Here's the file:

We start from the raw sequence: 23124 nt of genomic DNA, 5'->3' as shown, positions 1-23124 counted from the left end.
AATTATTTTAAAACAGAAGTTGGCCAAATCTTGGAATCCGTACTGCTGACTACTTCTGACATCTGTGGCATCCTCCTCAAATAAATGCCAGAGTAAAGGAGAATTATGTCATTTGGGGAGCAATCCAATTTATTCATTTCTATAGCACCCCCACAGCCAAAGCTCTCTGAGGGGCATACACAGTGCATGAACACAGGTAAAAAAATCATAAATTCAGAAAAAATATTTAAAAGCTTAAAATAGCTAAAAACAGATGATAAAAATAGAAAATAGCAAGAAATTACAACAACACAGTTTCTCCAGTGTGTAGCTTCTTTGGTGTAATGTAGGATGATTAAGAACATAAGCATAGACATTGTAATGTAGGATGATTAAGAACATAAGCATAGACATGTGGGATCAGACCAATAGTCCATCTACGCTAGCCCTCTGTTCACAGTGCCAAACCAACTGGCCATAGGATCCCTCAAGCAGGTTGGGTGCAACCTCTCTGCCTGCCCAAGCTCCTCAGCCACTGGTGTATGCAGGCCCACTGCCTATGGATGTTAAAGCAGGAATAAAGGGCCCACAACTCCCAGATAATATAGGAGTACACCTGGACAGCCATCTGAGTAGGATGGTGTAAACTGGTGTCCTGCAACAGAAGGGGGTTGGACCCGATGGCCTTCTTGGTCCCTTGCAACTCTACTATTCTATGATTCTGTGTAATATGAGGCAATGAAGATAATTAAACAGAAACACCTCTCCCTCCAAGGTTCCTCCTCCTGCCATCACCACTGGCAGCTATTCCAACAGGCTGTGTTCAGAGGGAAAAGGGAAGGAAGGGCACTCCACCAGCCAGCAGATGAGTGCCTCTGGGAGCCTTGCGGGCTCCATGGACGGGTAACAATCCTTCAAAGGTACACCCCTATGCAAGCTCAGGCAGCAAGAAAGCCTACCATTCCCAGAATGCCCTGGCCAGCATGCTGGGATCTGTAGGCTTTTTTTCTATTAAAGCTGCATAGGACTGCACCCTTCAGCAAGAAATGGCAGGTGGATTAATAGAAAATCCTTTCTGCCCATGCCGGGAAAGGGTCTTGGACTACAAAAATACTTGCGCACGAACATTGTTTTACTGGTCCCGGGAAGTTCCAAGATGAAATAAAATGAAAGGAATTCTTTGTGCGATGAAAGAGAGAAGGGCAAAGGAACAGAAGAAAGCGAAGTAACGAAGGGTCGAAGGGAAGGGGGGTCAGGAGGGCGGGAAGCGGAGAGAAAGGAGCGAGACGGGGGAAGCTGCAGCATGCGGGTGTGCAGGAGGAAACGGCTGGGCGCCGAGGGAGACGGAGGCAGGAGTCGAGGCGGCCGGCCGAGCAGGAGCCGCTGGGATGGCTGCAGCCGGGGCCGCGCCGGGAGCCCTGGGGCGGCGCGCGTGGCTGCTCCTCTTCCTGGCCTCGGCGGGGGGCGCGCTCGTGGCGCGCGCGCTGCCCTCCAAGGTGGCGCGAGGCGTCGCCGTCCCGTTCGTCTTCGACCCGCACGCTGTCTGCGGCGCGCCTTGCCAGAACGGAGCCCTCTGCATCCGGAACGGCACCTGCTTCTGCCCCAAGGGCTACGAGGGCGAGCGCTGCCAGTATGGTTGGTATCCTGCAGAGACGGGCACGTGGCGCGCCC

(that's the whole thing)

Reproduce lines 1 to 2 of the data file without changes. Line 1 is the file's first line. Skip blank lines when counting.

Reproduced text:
We start from the raw sequence: 23124 nt of genomic DNA, 5'->3' as shown, positions 1-23124 counted from the left end.
AATTATTTTAAAACAGAAGTTGGCCAAATCTTGGAATCCGTACTGCTGACTACTTCTGACATCTGTGGCATCCTCCTCAAATAAATGCCAGAGTAAAGGAGAATTATGTCATTTGGGGAGCAATCCAATTTATTCATTTCTATAGCACCCCCACAGCCAAAGCTCTCTGAGGGGCATACACAGTGCATGAACACAGGTAAAAAAATCATAAATTCAGAAAAAATATTTAAAAGCTTAAAATAGCTAAAAACAGATGATAAAAATAGAAAATAGCAAGAAATTACAACAACACAGTTTCTCCAGTGTGTAGCTTCTTTGGTGTAATGTAGGATGATTAAGAACATAAGCATAGACATTGTAATGTAGGATGATTAAGAACATAAGCATAGACATGTGGGATCAGACCAATAGTCCATCTACGCTAGCCCTCTGTTCACAGTGCCAAACCAACTGGCCATAGGATCCCTCAAGCAGGTTGGGTGCAACCTCTCTGCCTGCCCAAGCTCCTCAGCCACTGGTGTATGCAGGCCCACTGCCTATGGATGTTAAAGCAGGAATAAAGGGCCCACAACTCCCAGATAATATAGGAGTACACCTGGACAGCCATCTGAGTAGGATGGTGTAAACTGGTGTCCTGCAACAGAAGGGGGTTGGACCCGATGGCCTTCTTGGTCCCTTGCAACTCTACTATTCTATGATTCTGTGTAATATGAGGCAATGAAGATAATTAAACAGAAACACCTCTCCCTCCAAGGTTCCTCCTCCTGCCATCACCACTGGCAGCTATTCCAACAGGCTGTGTTCAGAGGGAAAAGGGAAGGAAGGGCACTCCACCAGCCAGCAGATGAGTGCCTCTGGGAGCCTTGCGGGCTCCATGGACGGGTAACAATCCTTCAAAGGTACACCCCTATGCAAGCTCAGGCAGCAAGAAAGCCTACCATTCCCAGAATGCCCTGGCCAGCATGCTGGGATCTGTAGGCTTTTTTTCTATTAAAGCTGCATAGGACTGCACCCTTCAGCAAGAAATGGCAGGTGGATTAATAGAAAATCCTTTCTGCCCATGCCGGGAAAGGGTCTTGGACTACAAAAATACTTGCGCACGAACATTGTTTTACTGGTCCCGGGAAGTTCCAAGATGAAATAAAATGAAAGGAATTCTTTGTGCGATGAAAGAGAGAAGGGCAAAGGAACAGAAGAAAGCGAAGTAACGAAGGGTCGAAGGGAAGGGGGGTCAGGAGGGCGGGAAGCGGAGAGAAAGGAGCGAGACGGGGGAAGCTGCAGCATGCGGGTGTGCAGGAGGAAACGGCTGGGCGCCGAGGGAGACGGAGGCAGGAGTCGAGGCGGCCGGCCGAGCAGGAGCCGCTGGGATGGCTGCAGCCGGGGCCGCGCCGGGAGCCCTGGGGCGGCGCGCGTGGCTGCTCCTCTTCCTGGCCTCGGCGGGGGGCGCGCTCGTGGCGCGCGCGCTGCCCTCCAAGGTGGCGCGAGGCGTCGCCGTCCCGTTCGTCTTCGACCCGCACGCTGTCTGCGGCGCGCCTTGCCAGAACGGAGCCCTCTGCATCCGGAACGGCACCTGCTTCTGCCCCAAGGGCTACGAGGGCGAGCGCTGCCAGTATGGTTGGTATCCTGCAGAGACGGGCACGTGGCGCGCCC